Impostor Syndrome Affects 75% of American Women Executives: How to Beat it

Impostor Syndrome Affects 75% of American Women Executives: How to Beat it

Everybody has times in their careers when they question their skills and don’t think they’re qualified for a position. However, it turns out that women are more likely to experience similar emotions, which are best described in two words: imposter syndrome. Many female executives, managers, and top performers who aspire to management and leadership roles sometimes struggle with impostor syndrome, also known as self-doubt.

According to a 2020 KPMG study, which polled 750 high-performing executive women (a few steps below the C-suite) at the KPMG Women’s Leadership Summit, 75% of respondents said they had felt like an impostor at some point in their careers; 85% thought that this feeling was primarily experienced by women in corporate America; and 81% said they put more pressure on themselves than their male counterparts to perform well and not fail in business.

Impostor syndrome is a psychological condition in which people believe they are fakes and are unfit to hold a position or perform a function, even though their background and experience demonstrate otherwise. As a result, if you have imposter syndrome, you may frequently reject compliments and acknowledgements of your accomplishments, attributing your professional success to coincidence, luck, or other outside forces rather than taking responsibility for it.

This psychological pattern is most likely to affect high performers, managers, and leaders, and when it does, it motivates them to work even harder and produce even more in an effort to show everyone, including themselves, that they are worthy of their position.

Among the most significant results of the survey was the observation that “56% have been afraid that they will not live up to expectations or that people around them will not believe they are as capable as expected.” In 2023, UCLA researchers led by psychiatrist Dr. Brandon Ito of UCLA Health observed that successful individuals from marginalized groups—such as women and people of color—are more likely to suffer from impulsive syndrome.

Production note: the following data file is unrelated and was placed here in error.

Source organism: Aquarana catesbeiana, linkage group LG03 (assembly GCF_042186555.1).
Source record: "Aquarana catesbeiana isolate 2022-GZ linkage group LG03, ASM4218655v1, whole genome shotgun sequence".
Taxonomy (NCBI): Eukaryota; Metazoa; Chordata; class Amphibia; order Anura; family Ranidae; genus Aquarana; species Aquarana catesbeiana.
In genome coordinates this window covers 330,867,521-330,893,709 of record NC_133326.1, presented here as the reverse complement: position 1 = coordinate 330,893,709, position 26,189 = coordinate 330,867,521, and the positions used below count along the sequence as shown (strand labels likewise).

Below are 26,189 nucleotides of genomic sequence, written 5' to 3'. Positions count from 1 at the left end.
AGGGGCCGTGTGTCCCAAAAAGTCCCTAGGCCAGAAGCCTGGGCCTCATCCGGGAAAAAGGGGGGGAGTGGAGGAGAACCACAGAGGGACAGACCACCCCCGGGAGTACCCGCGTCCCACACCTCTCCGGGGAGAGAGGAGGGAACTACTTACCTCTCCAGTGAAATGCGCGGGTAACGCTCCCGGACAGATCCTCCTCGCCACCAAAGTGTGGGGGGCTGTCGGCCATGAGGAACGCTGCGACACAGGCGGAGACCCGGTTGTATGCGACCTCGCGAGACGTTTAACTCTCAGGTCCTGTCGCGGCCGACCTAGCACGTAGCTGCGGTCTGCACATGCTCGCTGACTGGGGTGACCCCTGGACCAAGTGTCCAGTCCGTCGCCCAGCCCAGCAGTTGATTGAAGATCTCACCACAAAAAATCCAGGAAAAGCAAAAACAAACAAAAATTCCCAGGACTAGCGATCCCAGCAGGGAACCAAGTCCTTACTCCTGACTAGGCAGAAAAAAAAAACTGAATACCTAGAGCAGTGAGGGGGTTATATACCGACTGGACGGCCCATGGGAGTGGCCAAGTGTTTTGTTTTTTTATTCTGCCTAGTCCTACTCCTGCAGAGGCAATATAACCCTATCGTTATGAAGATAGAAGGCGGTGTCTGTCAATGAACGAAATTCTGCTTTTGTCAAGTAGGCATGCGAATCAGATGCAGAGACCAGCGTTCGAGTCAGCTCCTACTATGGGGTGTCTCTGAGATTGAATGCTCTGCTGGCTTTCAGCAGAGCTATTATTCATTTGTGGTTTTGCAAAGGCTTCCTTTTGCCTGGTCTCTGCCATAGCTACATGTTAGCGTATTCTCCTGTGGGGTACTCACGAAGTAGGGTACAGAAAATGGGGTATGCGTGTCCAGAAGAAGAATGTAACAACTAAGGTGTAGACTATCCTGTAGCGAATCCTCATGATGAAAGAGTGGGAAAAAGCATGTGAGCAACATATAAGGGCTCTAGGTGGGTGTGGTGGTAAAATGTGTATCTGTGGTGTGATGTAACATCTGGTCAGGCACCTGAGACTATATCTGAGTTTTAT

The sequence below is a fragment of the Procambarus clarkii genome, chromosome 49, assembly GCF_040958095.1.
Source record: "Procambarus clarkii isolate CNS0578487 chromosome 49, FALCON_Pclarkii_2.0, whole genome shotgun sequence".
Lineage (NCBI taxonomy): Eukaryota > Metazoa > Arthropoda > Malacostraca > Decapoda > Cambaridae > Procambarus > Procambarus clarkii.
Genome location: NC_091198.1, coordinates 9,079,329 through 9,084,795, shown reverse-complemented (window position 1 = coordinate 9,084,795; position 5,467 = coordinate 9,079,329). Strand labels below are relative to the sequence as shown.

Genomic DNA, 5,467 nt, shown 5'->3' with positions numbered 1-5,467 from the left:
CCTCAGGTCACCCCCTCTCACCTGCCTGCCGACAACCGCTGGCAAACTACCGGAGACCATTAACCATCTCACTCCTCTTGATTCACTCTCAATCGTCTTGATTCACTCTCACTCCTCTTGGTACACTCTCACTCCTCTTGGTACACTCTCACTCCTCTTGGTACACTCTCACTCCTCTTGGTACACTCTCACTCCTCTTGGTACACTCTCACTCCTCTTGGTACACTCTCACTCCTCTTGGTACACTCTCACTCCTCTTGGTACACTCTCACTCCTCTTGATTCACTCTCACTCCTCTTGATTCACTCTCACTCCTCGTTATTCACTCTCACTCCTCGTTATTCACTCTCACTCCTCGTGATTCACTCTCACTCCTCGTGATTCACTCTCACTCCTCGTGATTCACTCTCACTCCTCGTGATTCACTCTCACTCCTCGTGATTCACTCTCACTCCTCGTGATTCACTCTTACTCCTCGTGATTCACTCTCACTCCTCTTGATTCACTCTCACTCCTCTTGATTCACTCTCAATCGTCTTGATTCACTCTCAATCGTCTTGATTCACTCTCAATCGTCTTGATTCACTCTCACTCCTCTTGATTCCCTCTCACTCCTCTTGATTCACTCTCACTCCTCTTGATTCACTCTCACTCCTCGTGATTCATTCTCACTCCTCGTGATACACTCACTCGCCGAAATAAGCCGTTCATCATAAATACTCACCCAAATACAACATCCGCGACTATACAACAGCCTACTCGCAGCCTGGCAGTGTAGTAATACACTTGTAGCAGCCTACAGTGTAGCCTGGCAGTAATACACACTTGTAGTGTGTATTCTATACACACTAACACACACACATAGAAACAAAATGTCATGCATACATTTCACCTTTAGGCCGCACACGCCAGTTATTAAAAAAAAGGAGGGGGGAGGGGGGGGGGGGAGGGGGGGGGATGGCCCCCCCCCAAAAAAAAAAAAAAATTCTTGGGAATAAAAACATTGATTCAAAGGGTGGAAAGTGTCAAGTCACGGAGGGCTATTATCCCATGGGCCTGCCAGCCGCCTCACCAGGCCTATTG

How To Get Rid Of Your Own Doubt

Recognizing your impostor syndrome is the first step towards conquering it. Determine the areas of your life and job where it frequently manifests. It often takes some time to identify the voice in your head because it is so frequent and subtle. Now that you are aware of the situations in which self-doubt is eroding your confidence, persona, and leadership style, do the following actions to get rid of self-doubt and get past impostor syndrome:

1. Honor Your Accomplishments

Think back on your professional experience thus far and the factors that brought you to your current position. Instead of looking to other people for approval, consider the evidence, the glowing testimonials you’ve received, and the effort you’ve put into your work to make it successful. Make it a practice to recognize and give yourself credit for all of your accomplishments, no matter how minor. Celebrate who you are. They are all very important.

  1. Practice self-compassion
    Recall that making errors is normal for a leader as well, as it’s all a part of the learning process. Accept failure as a necessary component of your leadership development. It’s not always necessary to be flawless. Being open and approachable to the teams we lead can sometimes be achieved through owning up to our faults and being self-aware enough to own them.

3. Take Charge of Your Own Success

To better control imposter syndrome, familiarize yourself with its symptoms and learn how to manage them as a leader. Use self-affirmation cards and inspirational quotes in addition to internet resources to maintain your positive attitude throughout the day. Keep a pile of these cards on your desk so you can refer to them before attending a stakeholder meeting or before making a challenging choice.

4. Establish Your Own Connections

Find and create your own external support network if your place of employment does not provide assistance, representation, or mentorship. Look for women who, in spite of all the odds, have succeeded in their jobs and moved up the corporate ladder. To stay inspired, ask them for mentorship, have discussions with them, meet them in person and virtually, and keep up with their work.

It is up to you to either challenge the voice of self-doubt that tells you that you are unworthy and unfit for your position or to build a network of support, empower yourself, and practice self-compassion while you take ownership of your leadership voice.

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